# Joint Properties

Joint properties are conventionally derived from laboratory testing (e.g., triaxial and direct shear tests). These tests can produce physical properties for joint friction angle, cohesion, dilation angle and tensile strength, as well as joint normal and shear stiffnesses. The joint cohesion and friction angle correspond to the parameters in the Coulomb strength criterion.

Values for normal and shear stiffnesses for rock joints typically can range from roughly 10 to 100 MPa/m for joints with soft clay in-filling, to over 100 GPa/m for tight joints in granite and basalt. Published data on stiffness properties for rock joints are limited; summaries of data can be found in Kulhawy (1975), Rosso (1976) and Bandis et al. (1983).

Approximate stiffness values can be back-calculated from information on the deformability and joint structure in the jointed rock mass and the deformability of the intact rock. If the jointed rock mass is assumed to have the same deformational response as an equivalent elastic continuum, then relations between jointed rock properties and equivalent continuum properties can be derived.

For uniaxial loading of rock containing a single set of uniformly spaced joints oriented normal to the direction of loading, the following relation applies:

(1)$\begin{split}\frac{1}{E_m}=\frac{1}{E_r}+\frac{1}{k_ns} \\ \\\end{split}$

or

$k_n=\frac{E_mE_r}{s(E_r-E_m)}$
 where: $$E_m$$ =   rock mass Young’s modulus; $$E_r$$ =   intact rock Young’s modulus; $$k_n$$ =   joint normal stiffness; and $$s$$ =   joint spacing.

A similar expression can be derived for joint shear stiffness:

(2)$k_s=\frac{G_mG_r}{s(G_r-G_M)}$
 where: $$G_m$$ =   rock mass shear modulus; $$G_r$$ =   intact rock shear modulus; and $$k_s$$ =   joint shear stiffness.

The equivalent continuum assumption, when extended to three orthogonal joint sets, produces the following relations:

(3)\begin{split}\begin{align} E_i&=\left(\frac{1}{E_r}+\frac{1}{s_ik_{ni}}\right)^{-1} &(i=1, 2, 3) \\ \\ G_{ij}&=\left(\frac{1}{G_r}+\frac{1}{s_ik_{si}}+\frac{1}{s_jk_{sj}}\right)^{-1} &(i,j=1,2,3) \end{align}\end{split}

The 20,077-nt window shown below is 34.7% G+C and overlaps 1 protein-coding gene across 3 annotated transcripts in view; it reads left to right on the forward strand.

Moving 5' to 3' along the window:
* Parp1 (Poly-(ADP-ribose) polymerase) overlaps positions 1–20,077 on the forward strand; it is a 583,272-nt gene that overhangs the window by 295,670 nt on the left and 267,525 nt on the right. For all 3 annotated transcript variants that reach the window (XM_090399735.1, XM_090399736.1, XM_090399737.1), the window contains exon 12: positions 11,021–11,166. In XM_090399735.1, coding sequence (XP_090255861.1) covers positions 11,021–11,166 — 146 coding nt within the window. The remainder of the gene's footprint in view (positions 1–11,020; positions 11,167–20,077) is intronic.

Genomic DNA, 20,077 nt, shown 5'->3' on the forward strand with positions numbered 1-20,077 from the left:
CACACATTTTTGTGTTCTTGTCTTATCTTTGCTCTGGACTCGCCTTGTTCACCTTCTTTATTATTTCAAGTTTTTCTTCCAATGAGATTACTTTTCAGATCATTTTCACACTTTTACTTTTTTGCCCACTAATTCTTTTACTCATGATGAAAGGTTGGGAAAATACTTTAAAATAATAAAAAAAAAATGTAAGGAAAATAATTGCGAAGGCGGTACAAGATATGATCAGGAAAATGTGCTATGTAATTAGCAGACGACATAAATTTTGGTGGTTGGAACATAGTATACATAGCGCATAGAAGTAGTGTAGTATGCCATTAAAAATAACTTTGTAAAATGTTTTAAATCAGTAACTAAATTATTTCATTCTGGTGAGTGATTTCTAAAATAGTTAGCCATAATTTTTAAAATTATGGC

Several expressions have been derived for two- and three-dimensional characterizations and multiple joint sets. References for these derivations can be found in Singh (1973), Gerrard (1982(a) and (b)) and Fossum (1985).

There is a limit to the maximum joint stiffnesses that are reasonable to use in a 3DEC model. If the physical normal and shear stiffnesses are less than ten times the equivalent stiffness of adjacent zones, then there is no problem with using physical values. If the ratio is more than ten, the solution time will be significantly longer than for the case in which the ratio is limited to ten, without much change in the behavior of the system. Serious consideration should be given to reducing supplied values of normal and shear stiffnesses to improve solution efficiency usinbg the following relation:

(4)$k_n < 10\left[max\left[\frac{K+4/3G}{∆z_{min}}\right]\right]$

where $$K$$ and $$G$$ are the bulk and shear moduli of the block material and $$\Delta z_{min}$$ is the smallest dimension of the zone adjoining the joint in the normal direction.

There may also be problems with block interpenetration if the normal stiffness, kn, is very low. A rough estimate should be made of the joint normal displacement that would result from the application of typical stresses in the system ($$u = \sigma/k_n$$). This displacement should be small compared to a typical zone size. If it is greater than, say, 10% of an adjacent zone size, then either there is an error in one of the numbers or the stiffness should be increased.

Published strength properties are more readily available for joints than for stiffness properties. Summaries can be found, for example, in Jaeger and Cook (1969), Kulhawy (1975) and Barton (1976). Friction angles can vary from less than 10º for smooth joints in weak rock (such as tuff), to over 50º for rough joints in hard rock (such as granite). Joint cohesion can range from zero cohesion to values approaching the compressive strength of the surrounding rock.

It is important to recognize that joint properties measured in the laboratory typically are not representative of those for real joints in the field. Scale dependence of joint properties is a major question in rock mechanics. Often, the only way to guide the choice of appropriate parameters is by comparison to similar joint properties derived from field tests; however, field test observations are extremely limited. Some results are reported by Kulhawy (1975).